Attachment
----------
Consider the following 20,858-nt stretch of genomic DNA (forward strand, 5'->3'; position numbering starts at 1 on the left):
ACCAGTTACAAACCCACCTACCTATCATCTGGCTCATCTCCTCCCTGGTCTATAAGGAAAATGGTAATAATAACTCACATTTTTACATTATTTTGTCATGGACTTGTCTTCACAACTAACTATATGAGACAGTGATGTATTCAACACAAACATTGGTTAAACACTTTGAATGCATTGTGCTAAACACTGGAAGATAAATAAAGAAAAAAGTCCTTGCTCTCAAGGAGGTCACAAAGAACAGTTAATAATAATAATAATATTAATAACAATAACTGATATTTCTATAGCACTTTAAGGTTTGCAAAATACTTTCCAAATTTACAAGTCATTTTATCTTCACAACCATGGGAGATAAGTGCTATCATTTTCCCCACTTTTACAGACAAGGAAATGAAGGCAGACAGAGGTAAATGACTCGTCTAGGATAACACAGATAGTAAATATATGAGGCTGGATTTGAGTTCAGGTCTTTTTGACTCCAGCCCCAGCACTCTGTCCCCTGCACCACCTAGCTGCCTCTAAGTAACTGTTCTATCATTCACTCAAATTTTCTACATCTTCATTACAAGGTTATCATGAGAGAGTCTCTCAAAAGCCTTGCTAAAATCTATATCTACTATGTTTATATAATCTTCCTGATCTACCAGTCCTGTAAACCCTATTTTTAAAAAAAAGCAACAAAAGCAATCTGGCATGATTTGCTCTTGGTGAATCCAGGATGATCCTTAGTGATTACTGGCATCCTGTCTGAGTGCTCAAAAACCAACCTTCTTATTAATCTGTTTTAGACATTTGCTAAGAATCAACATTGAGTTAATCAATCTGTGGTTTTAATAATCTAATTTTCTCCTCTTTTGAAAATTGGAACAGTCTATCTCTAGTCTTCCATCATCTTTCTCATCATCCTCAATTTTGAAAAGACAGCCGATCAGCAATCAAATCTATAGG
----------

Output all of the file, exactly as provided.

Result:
Consider the following 20,858-nt stretch of genomic DNA (forward strand, 5'->3'; position numbering starts at 1 on the left):
ACCAGTTACAAACCCACCTACCTATCATCTGGCTCATCTCCTCCCTGGTCTATAAGGAAAATGGTAATAATAACTCACATTTTTACATTATTTTGTCATGGACTTGTCTTCACAACTAACTATATGAGACAGTGATGTATTCAACACAAACATTGGTTAAACACTTTGAATGCATTGTGCTAAACACTGGAAGATAAATAAAGAAAAAAGTCCTTGCTCTCAAGGAGGTCACAAAGAACAGTTAATAATAATAATAATATTAATAACAATAACTGATATTTCTATAGCACTTTAAGGTTTGCAAAATACTTTCCAAATTTACAAGTCATTTTATCTTCACAACCATGGGAGATAAGTGCTATCATTTTCCCCACTTTTACAGACAAGGAAATGAAGGCAGACAGAGGTAAATGACTCGTCTAGGATAACACAGATAGTAAATATATGAGGCTGGATTTGAGTTCAGGTCTTTTTGACTCCAGCCCCAGCACTCTGTCCCCTGCACCACCTAGCTGCCTCTAAGTAACTGTTCTATCATTCACTCAAATTTTCTACATCTTCATTACAAGGTTATCATGAGAGAGTCTCTCAAAAGCCTTGCTAAAATCTATATCTACTATGTTTATATAATCTTCCTGATCTACCAGTCCTGTAAACCCTATTTTTAAAAAAAAGCAACAAAAGCAATCTGGCATGATTTGCTCTTGGTGAATCCAGGATGATCCTTAGTGATTACTGGCATCCTGTCTGAGTGCTCAAAAACCAACCTTCTTATTAATCTGTTTTAGACATTTGCTAAGAATCAACATTGAGTTAATCAATCTGTGGTTTTAATAATCTAATTTTCTCCTCTTTTGAAAATTGGAACAGTCTATCTCTAGTCTTCCATCATCTTTCTCATCATCCTCAATTTTGAAAAGACAGCCGATCAGCAATCAAATCTATAGG